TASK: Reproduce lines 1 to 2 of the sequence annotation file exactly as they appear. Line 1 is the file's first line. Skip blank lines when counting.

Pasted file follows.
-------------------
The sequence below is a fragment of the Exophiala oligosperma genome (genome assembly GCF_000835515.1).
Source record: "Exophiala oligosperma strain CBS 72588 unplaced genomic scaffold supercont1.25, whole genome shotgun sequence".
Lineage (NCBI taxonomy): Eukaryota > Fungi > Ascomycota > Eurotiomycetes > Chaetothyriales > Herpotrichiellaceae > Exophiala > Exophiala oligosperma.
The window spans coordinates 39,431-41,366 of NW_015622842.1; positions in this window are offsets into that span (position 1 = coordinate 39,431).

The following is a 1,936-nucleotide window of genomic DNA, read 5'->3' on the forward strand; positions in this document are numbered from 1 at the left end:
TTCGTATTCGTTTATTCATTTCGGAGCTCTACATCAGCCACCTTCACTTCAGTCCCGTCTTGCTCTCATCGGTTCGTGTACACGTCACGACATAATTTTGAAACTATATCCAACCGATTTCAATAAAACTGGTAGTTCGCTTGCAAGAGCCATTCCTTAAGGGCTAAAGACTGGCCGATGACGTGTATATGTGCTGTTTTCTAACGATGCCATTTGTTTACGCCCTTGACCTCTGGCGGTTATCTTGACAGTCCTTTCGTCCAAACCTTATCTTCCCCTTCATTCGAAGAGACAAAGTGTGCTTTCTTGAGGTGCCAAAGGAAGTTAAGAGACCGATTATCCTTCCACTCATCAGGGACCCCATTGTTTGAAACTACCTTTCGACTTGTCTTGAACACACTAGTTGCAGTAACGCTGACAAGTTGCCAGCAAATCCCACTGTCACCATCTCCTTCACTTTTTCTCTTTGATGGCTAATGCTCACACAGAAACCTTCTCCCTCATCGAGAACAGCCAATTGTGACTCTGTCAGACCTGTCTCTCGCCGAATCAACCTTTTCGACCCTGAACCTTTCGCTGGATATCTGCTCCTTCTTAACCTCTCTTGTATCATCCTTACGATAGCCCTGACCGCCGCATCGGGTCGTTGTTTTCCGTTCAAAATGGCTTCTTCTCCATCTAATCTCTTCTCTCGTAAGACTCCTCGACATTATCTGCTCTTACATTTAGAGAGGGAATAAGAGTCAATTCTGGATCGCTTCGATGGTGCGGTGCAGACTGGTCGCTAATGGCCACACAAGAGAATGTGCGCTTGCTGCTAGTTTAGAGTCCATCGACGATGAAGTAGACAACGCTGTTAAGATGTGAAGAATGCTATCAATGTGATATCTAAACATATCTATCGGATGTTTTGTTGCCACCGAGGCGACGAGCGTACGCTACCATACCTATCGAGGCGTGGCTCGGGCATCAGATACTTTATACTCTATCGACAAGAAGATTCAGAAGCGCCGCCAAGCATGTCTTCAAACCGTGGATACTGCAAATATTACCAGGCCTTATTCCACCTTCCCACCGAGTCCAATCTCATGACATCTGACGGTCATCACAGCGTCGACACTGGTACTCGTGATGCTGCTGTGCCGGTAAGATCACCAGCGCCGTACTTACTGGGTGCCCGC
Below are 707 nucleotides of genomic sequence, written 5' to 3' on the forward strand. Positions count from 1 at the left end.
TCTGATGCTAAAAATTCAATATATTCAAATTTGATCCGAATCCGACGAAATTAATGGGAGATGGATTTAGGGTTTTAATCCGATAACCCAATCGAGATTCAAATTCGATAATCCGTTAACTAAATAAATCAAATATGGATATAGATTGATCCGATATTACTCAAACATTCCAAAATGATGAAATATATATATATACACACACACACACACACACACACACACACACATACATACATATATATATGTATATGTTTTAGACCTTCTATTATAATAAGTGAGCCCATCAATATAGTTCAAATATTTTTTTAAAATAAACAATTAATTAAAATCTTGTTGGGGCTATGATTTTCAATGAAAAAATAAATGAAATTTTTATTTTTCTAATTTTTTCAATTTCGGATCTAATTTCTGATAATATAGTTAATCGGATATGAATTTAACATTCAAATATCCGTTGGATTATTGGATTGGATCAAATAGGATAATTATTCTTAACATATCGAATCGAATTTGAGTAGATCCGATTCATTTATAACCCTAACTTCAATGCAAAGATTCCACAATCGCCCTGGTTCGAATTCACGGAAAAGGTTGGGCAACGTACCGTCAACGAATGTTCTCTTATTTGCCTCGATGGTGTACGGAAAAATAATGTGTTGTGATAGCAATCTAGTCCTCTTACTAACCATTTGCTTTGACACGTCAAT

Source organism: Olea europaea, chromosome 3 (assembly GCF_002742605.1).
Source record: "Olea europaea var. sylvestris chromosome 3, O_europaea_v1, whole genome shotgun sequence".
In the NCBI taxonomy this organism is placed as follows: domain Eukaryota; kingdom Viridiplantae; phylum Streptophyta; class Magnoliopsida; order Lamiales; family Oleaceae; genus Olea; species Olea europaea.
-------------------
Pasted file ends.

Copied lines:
The sequence below is a fragment of the Exophiala oligosperma genome (genome assembly GCF_000835515.1).
Source record: "Exophiala oligosperma strain CBS 72588 unplaced genomic scaffold supercont1.25, whole genome shotgun sequence".